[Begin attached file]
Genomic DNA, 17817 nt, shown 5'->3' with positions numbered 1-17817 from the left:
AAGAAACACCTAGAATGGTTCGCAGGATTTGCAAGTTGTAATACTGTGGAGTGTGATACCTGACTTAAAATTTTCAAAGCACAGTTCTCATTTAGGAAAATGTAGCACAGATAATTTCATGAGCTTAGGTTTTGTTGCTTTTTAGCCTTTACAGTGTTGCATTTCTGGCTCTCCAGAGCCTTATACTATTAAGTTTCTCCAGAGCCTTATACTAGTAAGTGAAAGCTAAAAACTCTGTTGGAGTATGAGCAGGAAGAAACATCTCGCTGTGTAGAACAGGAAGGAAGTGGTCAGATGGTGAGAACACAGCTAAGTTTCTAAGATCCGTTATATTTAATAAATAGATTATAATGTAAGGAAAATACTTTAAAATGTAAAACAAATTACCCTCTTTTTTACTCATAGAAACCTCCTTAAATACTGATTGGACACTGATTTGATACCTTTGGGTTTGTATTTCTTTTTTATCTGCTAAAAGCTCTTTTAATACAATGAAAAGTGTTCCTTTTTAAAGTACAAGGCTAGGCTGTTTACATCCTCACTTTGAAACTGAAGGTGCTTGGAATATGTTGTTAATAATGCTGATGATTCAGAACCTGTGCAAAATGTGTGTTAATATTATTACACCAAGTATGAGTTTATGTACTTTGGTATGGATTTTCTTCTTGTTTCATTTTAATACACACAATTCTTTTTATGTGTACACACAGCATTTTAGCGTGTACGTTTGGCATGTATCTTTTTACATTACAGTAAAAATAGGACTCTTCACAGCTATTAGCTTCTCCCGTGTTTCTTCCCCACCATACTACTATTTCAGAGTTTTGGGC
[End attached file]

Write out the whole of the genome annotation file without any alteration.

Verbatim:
Genomic DNA, 17817 nt, shown 5'->3' with positions numbered 1-17817 from the left:
AAGAAACACCTAGAATGGTTCGCAGGATTTGCAAGTTGTAATACTGTGGAGTGTGATACCTGACTTAAAATTTTCAAAGCACAGTTCTCATTTAGGAAAATGTAGCACAGATAATTTCATGAGCTTAGGTTTTGTTGCTTTTTAGCCTTTACAGTGTTGCATTTCTGGCTCTCCAGAGCCTTATACTATTAAGTTTCTCCAGAGCCTTATACTAGTAAGTGAAAGCTAAAAACTCTGTTGGAGTATGAGCAGGAAGAAACATCTCGCTGTGTAGAACAGGAAGGAAGTGGTCAGATGGTGAGAACACAGCTAAGTTTCTAAGATCCGTTATATTTAATAAATAGATTATAATGTAAGGAAAATACTTTAAAATGTAAAACAAATTACCCTCTTTTTTACTCATAGAAACCTCCTTAAATACTGATTGGACACTGATTTGATACCTTTGGGTTTGTATTTCTTTTTTATCTGCTAAAAGCTCTTTTAATACAATGAAAAGTGTTCCTTTTTAAAGTACAAGGCTAGGCTGTTTACATCCTCACTTTGAAACTGAAGGTGCTTGGAATATGTTGTTAATAATGCTGATGATTCAGAACCTGTGCAAAATGTGTGTTAATATTATTACACCAAGTATGAGTTTATGTACTTTGGTATGGATTTTCTTCTTGTTTCATTTTAATACACACAATTCTTTTTATGTGTACACACAGCATTTTAGCGTGTACGTTTGGCATGTATCTTTTTACATTACAGTAAAAATAGGACTCTTCACAGCTATTAGCTTCTCCCGTGTTTCTTCCCCACCATACTACTATTTCAGAGTTTTGGGC